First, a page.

International edition
September 17, 2021

Caesar emerged from bankruptcy last year

Golden Nugget owner approaches Caesar about possible merger

Golden Nugget owner approaches Caesar about possible merger
Caesars, with a market cap of $6.8 billion, could reject the offer from Fertitta, whose net worth is estimated by Forbes to be $4.5 billion.
United States | 10/18/2018

Tilman Fertitta, who also owns the NBA’s Houston Rockets has contacted Caesars Entertainment about a merger that would value publicly traded Caesars at $13 per share.

T

he billionaire owner of Golden Nugget Casinos floated the deal, which would come in the form of a reverse merger, to Caesars’ board last week but still awaits a response, New York Post reports.

Sources said Caesars, with a market cap of $6.8 billion, could reject the offer from Fertitta, whose net worth is estimated by Forbes to be $4.5 billion.

After Reuters broke the story a possible tie-up on Wednesday, Caesars’ stock rose 12.2 percent to close at $10.20 per share.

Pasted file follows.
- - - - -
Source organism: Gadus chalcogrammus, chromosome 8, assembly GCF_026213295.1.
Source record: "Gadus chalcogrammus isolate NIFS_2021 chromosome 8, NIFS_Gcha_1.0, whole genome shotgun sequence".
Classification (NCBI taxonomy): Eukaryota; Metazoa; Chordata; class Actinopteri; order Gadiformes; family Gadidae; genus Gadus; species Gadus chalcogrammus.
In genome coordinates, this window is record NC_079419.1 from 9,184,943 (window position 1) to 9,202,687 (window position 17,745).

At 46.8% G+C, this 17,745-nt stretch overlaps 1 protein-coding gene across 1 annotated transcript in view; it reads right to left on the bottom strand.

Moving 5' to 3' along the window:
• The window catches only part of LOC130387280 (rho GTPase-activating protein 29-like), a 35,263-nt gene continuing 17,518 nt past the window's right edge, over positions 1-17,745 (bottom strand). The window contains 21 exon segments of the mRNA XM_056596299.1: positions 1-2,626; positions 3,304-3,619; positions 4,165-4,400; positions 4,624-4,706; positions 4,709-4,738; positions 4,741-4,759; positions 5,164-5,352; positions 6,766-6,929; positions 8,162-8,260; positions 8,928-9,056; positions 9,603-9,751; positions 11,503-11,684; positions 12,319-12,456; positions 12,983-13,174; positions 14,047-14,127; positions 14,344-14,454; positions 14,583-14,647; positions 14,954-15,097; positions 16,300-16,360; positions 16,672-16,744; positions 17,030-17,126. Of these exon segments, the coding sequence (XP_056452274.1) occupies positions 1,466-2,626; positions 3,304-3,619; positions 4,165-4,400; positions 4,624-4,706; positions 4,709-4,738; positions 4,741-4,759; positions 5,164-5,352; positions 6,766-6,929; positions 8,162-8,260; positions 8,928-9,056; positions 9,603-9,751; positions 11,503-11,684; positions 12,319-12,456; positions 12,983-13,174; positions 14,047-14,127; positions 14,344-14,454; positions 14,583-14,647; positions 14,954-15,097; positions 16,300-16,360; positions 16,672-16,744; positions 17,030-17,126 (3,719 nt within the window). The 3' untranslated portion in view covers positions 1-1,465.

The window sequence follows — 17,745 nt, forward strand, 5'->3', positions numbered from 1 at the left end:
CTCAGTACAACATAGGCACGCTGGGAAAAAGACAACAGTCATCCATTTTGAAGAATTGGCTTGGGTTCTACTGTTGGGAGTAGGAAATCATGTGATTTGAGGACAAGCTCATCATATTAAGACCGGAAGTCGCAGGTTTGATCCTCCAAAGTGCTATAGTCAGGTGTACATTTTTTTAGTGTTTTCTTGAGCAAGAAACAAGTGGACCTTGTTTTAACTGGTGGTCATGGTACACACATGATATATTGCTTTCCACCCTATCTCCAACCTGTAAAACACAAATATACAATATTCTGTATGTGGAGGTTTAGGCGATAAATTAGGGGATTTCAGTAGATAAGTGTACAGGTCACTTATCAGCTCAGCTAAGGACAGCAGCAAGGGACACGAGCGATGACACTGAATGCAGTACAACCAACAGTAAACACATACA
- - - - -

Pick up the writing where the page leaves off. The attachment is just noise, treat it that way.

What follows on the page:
Caesars, the world’s fourth-largest gaming company, emerged from bankruptcy last year — only to see its stock fall nearly 20 percent in the year to date.

Reuters said the Las Vegas-based operator of more than 50 casinos and hotels was considering other deals, including one with Jack Entertainment, before news of Fertitta’s offer surfaced.

Separate sources confirmed to The Post outlines of the proposal as presented by Reuters.

Under the deal, Fertitta’s privately owned hospitality company Landry’s — which in addition to Golden Nugget owns Morton’s The Steakhouse, Bubba Gump Shrimp, Rainforest Cafe and a host of other properties — would exchange its private shares for stock in Caesars.

As it’s a reverse merger, Caesars would technically be the acquirer — yet the stock exchange would leave Fertitta the combined company’s largest shareholder. As such, Fertitta would become chairman and chief executive.

Caesars shareholders, including private equity firms Apollo Global Management and TPG Global, would then have smaller stakes in a larger company.

Mark Frissora, Caesars’ president and CEO since 2015, is under contract until February 2019.

Apollo and TPG, as well as activist hedge fund HG Vora Capital, have been been receptive to a sale since Caesars gave a weak outlook while reporting second-quarter results on Aug. 1.

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